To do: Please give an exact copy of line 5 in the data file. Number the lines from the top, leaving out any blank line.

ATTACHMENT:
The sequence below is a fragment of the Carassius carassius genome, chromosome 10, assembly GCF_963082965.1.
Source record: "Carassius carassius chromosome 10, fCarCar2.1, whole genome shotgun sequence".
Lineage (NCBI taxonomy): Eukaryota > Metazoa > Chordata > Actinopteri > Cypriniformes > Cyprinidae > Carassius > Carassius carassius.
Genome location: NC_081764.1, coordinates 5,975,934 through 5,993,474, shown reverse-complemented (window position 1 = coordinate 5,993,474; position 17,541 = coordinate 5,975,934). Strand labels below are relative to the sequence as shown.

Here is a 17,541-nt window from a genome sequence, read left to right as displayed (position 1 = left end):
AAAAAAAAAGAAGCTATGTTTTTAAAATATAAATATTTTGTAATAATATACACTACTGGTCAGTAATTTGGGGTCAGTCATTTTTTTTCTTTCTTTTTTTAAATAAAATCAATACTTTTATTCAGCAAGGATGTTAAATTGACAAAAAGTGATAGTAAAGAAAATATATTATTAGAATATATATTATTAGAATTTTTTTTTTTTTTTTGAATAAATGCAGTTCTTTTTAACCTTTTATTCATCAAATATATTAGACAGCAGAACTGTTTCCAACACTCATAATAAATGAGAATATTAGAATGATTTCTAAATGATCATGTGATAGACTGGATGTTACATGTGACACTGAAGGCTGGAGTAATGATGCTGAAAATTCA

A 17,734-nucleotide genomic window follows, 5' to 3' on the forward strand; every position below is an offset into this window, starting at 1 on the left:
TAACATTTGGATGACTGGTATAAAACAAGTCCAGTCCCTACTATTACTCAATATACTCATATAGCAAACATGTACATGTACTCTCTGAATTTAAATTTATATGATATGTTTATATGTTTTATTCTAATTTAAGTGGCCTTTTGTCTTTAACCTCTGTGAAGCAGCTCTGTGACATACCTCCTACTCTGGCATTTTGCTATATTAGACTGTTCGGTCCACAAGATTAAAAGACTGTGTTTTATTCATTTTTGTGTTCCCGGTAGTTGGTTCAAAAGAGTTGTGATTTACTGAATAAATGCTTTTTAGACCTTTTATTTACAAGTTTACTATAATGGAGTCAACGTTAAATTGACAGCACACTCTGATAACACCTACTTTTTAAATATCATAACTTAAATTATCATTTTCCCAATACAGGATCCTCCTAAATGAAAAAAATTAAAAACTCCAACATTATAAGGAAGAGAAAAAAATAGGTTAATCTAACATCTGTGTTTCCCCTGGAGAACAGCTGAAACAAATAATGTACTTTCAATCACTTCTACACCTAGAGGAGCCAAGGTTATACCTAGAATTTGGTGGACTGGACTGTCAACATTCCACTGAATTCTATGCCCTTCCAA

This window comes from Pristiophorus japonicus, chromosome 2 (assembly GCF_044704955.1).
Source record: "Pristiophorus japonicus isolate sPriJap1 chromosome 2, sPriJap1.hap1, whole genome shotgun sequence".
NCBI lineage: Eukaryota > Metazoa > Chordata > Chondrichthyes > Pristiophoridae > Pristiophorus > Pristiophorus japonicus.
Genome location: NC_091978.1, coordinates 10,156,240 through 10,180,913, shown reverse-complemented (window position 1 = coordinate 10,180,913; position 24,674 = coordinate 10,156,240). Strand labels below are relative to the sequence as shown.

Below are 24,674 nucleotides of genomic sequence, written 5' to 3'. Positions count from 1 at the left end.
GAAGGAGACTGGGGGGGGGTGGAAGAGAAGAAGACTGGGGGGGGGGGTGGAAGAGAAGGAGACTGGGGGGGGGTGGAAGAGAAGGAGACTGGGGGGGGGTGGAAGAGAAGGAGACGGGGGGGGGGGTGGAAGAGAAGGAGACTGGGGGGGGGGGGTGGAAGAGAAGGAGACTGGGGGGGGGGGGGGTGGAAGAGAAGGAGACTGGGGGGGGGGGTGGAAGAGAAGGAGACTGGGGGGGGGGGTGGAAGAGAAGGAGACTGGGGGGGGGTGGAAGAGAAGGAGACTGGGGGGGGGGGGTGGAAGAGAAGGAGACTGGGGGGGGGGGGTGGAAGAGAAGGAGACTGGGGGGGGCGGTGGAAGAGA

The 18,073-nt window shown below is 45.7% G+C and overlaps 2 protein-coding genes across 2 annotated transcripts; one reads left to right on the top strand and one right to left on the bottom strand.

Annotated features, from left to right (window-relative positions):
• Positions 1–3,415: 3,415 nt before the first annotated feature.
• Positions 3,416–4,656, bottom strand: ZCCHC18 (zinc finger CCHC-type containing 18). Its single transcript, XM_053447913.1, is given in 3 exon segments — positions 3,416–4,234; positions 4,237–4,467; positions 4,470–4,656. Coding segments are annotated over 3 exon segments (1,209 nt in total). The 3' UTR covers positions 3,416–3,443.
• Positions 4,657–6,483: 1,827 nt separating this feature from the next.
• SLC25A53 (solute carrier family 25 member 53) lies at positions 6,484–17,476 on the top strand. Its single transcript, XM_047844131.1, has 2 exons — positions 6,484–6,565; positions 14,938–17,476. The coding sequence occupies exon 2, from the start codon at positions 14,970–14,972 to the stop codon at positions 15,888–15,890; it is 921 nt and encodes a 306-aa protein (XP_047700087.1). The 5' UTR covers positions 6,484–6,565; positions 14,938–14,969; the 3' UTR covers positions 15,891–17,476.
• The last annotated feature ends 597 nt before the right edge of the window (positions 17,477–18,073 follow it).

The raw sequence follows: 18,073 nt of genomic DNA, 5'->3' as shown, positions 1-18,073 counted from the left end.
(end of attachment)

Here is a 17,541-nt window from a genome sequence, read left to right as displayed (position 1 = left end):